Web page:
Georgie’s passing will leave a huge void in under-age sport in Castleisland. Since 1973 he has been organising, with almost military precision, the annual trips to the UK.

Abiding Memories

Generations of youngsters will have abiding memories of meeting the big stars of the game of their eras and trips to Old Trafford were always penciled in.

His long-time friend and UK contact, Fr. David Lupton returned the compliment by bringing teams here.

That’s not to mention the many trips to Dublin for international games at which members of his teams acted as ball boys.

Georgie would fight on his back for the club he had a huge part in founding in 1973.

In that he worked closely with the likes of the late Michael ‘Tappy’ Conway and PJ Luddy – all taken long before their time.

 Gerald Wren’s Field

Their first ‘home’ was in Gerald Wren’s field at the back of where the Stanley Divane Pavilion VW Dealership now stands.

There was a move later on to the field now covered by Castleisland Community College. The irony of it all is that the site at the back of the college is now to become the club’s crowning glory.

The late Castleisland PP, Canon Michael O’Herlihy was a huge supporter of Georgie’s and he went out of his way to secure what became known as The Canon’s Field for the club.

Vespers on Hold 

That field and the accompanying sheds became a solid base for the club for many years through the late 1970s to the early 1990s.

Considered by many as a typical church authoritarian of his time, ‘The Canon’ and Georgie became great friends and it was good for the game here in that period.

Georgie would get quite animated on the sideline at times if things weren’t going well for his team. On one such occasion he let out a string of unparliamentary language and well within earshot of The Canon.

Dressed in the garb of his vocation, prayer book in hand, vespers on hold, he bent in two with a peal of laughter he couldn’t hold that evening at Georgie’s outburst.

Proven Friendship

In the FAI tribute to Georgie, its Chief Executive John Delaney was able to say, with absolute certainty, that he was a friend of his. If he wasn’t he’d know it.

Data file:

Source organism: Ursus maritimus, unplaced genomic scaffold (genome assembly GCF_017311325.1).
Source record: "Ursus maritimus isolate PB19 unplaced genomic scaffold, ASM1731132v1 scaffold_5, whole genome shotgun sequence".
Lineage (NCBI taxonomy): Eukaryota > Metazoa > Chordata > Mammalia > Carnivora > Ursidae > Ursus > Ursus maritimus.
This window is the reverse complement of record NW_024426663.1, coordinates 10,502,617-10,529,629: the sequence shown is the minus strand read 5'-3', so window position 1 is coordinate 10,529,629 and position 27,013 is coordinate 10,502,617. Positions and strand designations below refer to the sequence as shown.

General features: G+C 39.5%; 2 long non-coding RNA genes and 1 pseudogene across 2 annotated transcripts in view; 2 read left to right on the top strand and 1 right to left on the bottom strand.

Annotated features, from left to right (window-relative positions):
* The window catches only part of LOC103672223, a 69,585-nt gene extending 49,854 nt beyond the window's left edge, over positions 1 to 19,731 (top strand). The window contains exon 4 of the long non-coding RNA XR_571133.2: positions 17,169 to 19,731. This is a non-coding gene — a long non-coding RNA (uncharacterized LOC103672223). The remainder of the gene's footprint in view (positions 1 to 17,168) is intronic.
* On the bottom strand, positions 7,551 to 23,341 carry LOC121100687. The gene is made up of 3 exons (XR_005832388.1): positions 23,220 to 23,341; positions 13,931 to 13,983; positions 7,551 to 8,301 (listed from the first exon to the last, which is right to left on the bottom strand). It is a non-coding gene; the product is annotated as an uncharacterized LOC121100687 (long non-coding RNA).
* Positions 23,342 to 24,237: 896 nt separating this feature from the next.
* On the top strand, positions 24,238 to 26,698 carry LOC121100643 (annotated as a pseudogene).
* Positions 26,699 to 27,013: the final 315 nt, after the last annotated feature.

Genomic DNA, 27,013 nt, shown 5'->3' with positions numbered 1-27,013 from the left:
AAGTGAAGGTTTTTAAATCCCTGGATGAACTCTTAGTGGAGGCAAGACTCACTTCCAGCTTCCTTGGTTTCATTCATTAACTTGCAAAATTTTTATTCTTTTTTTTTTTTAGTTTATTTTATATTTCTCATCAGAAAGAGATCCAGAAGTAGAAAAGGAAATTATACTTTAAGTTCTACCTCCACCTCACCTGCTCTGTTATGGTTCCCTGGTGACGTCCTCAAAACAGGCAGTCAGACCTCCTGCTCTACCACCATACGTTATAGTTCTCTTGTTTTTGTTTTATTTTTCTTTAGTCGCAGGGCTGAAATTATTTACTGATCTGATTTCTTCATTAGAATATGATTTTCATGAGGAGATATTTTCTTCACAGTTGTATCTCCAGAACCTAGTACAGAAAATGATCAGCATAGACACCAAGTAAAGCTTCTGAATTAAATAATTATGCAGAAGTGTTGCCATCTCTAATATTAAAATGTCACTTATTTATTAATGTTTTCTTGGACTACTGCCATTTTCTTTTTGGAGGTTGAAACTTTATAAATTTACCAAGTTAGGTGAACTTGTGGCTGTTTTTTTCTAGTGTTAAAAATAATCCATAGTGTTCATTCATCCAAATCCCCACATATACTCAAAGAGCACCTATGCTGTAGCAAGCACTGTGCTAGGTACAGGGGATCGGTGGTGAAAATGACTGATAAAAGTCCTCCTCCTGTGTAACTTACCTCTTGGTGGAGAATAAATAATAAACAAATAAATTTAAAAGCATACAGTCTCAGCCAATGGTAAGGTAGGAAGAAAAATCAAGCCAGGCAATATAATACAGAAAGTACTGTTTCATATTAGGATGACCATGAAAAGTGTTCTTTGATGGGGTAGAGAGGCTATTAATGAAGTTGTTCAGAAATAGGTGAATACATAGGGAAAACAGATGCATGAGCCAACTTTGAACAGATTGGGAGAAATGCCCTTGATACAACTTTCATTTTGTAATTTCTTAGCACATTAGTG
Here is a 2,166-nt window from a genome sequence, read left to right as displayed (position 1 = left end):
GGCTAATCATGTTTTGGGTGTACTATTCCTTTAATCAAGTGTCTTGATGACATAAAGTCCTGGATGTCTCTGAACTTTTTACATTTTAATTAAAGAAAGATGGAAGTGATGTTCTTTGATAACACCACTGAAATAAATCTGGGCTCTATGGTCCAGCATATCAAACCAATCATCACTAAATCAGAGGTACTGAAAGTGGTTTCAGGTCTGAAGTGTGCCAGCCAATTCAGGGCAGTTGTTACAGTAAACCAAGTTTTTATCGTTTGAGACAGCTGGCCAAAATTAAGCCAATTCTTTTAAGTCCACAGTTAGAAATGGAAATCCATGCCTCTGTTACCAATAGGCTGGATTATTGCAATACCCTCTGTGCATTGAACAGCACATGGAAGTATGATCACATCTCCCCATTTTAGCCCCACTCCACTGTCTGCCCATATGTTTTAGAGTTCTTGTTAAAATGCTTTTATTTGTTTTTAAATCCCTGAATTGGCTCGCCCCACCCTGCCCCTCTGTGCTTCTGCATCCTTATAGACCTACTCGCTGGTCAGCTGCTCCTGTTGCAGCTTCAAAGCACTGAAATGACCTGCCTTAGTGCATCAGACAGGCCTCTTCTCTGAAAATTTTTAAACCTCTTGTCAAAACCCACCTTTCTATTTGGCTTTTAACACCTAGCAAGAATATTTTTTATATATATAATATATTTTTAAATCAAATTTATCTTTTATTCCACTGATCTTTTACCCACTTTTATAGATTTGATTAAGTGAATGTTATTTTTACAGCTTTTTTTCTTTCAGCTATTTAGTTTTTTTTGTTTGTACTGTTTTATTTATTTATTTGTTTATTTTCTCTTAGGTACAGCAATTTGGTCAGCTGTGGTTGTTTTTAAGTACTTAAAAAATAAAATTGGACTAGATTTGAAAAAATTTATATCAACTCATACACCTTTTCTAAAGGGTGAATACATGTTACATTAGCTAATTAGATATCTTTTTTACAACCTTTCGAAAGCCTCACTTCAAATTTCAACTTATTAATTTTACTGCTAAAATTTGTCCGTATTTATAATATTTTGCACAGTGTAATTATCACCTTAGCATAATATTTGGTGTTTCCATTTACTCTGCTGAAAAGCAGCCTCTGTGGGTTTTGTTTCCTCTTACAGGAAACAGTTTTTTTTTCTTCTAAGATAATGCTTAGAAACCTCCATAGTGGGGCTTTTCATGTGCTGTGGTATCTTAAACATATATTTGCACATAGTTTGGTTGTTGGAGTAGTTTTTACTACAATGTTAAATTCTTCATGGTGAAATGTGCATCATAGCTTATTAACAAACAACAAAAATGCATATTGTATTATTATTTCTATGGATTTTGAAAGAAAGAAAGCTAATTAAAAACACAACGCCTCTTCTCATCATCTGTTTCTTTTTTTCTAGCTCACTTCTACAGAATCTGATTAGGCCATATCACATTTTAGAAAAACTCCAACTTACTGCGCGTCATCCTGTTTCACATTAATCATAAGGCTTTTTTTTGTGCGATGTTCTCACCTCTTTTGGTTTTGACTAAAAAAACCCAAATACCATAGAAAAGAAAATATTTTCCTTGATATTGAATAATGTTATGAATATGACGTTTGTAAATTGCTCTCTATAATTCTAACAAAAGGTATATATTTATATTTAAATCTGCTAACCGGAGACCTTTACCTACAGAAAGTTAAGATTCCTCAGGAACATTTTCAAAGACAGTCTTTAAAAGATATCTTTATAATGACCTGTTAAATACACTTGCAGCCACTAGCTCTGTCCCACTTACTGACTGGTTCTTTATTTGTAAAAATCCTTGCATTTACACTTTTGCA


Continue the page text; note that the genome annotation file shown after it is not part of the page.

Mr. Delaney proved that friendship several times down through the years.

None more so that when he heard that Georgie was out mowing the current pitch on Limerick Road with an ordinary, hand-pushed lawnmower.

Georgie got a note from headquarters to go and look at a ‘ride-on mower’ and the cost was covered by the FAI – that’s friendship and it meant the world to Georgie.

Unrelenting Determination

Honoured by all and any sports star awards which were held in Castleisland down through the years, Georgie’s efforts didn’t go unnoticed either at Kerry County Council level.

His dogged, unrelenting determination on behalf of the teams in his care won him many awards. But it was toned down to Dedication to Sport on the trophies.

Of all the sportsmen he had seen in his lifetime, the great Kerry footballer, Mick O’Connell stood head and shoulders above all others as Georgie’s hero.

I’ve had suggestions in the course of yesterday that Georgie’s remains should be shouldered through the town by members of his various teams or ‘chicks’ as they became known.

Naming the Field 

I promised I’d pass on the suggestions. And there were hints too about the naming of the new field.

Can it now be called anything other than in memory of the man who did more for the game in Castleisland and in Kerry that anyone else could ever have.

May God be good to him.

– John Reidy – The Maine Valley Post 18-4-2018